We had a friend in Ted Strickland - Colorado Politics

We had a friend in Ted Strickland

Author: Morgan Smith - March 23, 2012 - Updated: March 23, 2012


When my first legislative session began in 1973, Ted Strickland was the senior member of our Adams County delegation as well as the only Republican. My House District overlapped with his Senate one and we quickly got to know each other. The link initially was Jean Dubofsky who then represented Colorado Rural Legal Services and subsequently became a Justice on the Colorado Supreme Court. Jean brought a number of legislative issues to our attention including a bill of rights for mobile home tenants and changes to the law regarding civil commitments. Ted immediately offered his support and co-sponsored these and other bills to help Adams County. Although he was considered a “conservative,” he was always there when it was an issue of human rights or social concern.

He wasn’t afraid to raise taxes either. He and I sponsored an increase in Colorado’s then-scandalously low liquor taxes and, after three sessions, got it passed.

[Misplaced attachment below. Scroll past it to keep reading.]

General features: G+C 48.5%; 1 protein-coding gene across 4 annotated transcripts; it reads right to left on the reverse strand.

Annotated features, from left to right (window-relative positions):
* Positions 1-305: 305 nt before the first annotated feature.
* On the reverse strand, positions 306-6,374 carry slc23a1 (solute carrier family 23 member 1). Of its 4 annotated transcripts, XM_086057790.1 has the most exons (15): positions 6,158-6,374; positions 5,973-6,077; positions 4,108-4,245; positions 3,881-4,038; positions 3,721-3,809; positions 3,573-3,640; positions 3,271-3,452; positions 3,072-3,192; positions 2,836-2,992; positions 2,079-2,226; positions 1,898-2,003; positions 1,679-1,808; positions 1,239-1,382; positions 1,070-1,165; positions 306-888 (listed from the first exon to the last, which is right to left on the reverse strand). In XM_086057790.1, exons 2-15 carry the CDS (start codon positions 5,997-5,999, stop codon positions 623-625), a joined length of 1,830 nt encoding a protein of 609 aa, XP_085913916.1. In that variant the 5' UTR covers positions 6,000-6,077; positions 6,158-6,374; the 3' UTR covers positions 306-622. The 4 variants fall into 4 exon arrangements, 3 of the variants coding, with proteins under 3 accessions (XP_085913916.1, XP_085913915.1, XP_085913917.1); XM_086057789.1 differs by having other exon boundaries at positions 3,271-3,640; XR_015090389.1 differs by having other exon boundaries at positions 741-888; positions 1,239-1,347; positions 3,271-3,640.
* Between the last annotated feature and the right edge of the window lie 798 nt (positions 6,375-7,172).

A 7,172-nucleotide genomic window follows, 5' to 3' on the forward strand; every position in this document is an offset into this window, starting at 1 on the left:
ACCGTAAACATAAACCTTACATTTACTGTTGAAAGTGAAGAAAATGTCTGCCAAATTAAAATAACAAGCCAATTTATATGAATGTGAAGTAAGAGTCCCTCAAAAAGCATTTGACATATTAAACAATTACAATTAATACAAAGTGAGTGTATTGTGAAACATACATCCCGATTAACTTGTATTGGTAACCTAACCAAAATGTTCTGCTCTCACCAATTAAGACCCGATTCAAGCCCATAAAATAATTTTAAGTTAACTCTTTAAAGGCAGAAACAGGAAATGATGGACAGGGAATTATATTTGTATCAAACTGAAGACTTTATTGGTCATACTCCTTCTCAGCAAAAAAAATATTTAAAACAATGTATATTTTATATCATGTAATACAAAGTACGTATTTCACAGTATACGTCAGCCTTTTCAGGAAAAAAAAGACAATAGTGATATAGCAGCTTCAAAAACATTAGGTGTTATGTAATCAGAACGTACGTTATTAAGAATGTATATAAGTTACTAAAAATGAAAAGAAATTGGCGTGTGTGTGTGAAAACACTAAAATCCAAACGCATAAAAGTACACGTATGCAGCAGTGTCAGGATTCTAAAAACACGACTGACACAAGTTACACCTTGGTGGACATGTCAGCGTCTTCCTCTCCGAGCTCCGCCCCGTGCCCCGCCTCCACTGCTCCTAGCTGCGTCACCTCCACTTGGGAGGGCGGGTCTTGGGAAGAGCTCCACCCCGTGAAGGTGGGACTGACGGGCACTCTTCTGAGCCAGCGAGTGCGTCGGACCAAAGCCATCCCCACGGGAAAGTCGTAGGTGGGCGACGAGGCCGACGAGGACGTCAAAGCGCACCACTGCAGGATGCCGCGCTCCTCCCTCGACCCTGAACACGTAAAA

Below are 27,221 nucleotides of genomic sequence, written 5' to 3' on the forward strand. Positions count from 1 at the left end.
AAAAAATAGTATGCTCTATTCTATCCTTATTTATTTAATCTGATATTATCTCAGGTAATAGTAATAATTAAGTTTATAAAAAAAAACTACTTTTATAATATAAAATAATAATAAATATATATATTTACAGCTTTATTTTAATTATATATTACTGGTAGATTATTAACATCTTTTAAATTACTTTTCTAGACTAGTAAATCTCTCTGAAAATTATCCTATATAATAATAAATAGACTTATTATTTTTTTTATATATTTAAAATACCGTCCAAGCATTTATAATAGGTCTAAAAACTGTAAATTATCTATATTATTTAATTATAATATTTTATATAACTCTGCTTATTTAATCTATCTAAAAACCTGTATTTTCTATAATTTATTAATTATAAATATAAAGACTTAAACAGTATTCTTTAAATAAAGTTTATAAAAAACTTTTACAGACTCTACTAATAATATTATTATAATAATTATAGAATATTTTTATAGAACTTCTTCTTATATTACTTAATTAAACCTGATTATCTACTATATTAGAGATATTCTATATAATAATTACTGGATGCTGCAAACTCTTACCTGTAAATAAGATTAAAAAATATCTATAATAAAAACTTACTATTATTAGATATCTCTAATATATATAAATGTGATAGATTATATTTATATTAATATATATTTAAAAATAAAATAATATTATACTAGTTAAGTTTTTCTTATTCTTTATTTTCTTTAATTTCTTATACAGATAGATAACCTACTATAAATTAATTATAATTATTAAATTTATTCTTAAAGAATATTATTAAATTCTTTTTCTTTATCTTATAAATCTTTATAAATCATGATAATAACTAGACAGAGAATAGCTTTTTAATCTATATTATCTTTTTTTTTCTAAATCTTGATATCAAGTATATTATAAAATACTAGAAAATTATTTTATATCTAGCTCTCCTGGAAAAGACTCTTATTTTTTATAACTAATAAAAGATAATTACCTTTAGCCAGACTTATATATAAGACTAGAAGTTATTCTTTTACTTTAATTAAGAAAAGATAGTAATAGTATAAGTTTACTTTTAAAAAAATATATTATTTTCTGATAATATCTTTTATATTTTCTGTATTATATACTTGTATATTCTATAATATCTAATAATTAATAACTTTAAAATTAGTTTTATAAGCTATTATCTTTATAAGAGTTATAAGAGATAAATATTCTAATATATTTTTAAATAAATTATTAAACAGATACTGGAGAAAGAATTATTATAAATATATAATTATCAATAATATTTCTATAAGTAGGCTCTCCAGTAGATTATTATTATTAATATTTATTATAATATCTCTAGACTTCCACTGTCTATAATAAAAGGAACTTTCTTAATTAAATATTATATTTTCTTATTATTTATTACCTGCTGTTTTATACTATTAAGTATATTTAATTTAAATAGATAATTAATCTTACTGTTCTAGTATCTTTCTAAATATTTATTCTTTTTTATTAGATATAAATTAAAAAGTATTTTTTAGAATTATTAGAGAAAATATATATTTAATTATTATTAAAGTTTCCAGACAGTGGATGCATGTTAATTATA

Things became a little tougher when the 1977 session began. We Democrats had lost our majority in the 1976 session, Ted became the chairman othe Joint Budget Committee, and Jim Kadlecek and I, the two Democrats struggled (often with the help of Republican Representative Betty Neale from Denver) to maintain programs we believed in. In fact, I was so angry that I refused to sign the Long Bill when it was introduced. Speaker Ron Strahle then threatened to keep me off the Conference Committee. Two things averted a fight. First, I got hit in the face with a hockey stick during a weekend hockey tournament. Carl Hilliard then wrote an article, attributing these wounds to Strahle taking me out to the woodshed for a whipping which lightened the situation.

More important, staying mad at Ted was simply impossible. He was always smiling, cheerful and courteous. You could disagree with him but you couldn’t not be his friend. That’s something that those of us who served will him will always remember.

On Wednesday, March 14, I drove to Denver, planning to visit Ted as well as another legislative colleague and friend, Eldon Cooper on Thursday. I was a day too late.

Morgan Smith, former head of Colorado’s Office of International Trade, also served in the Colorado Legislature.

Morgan Smith

Morgan Smith

Morgan Smith is a former Colorado state representative, commissioner of agriculture and director of the Colorado International Trade Office. He travels extensively in Latin America, particularly on the U.S.-Mexico border. He can be reached at morgan-smith@comcast.net.

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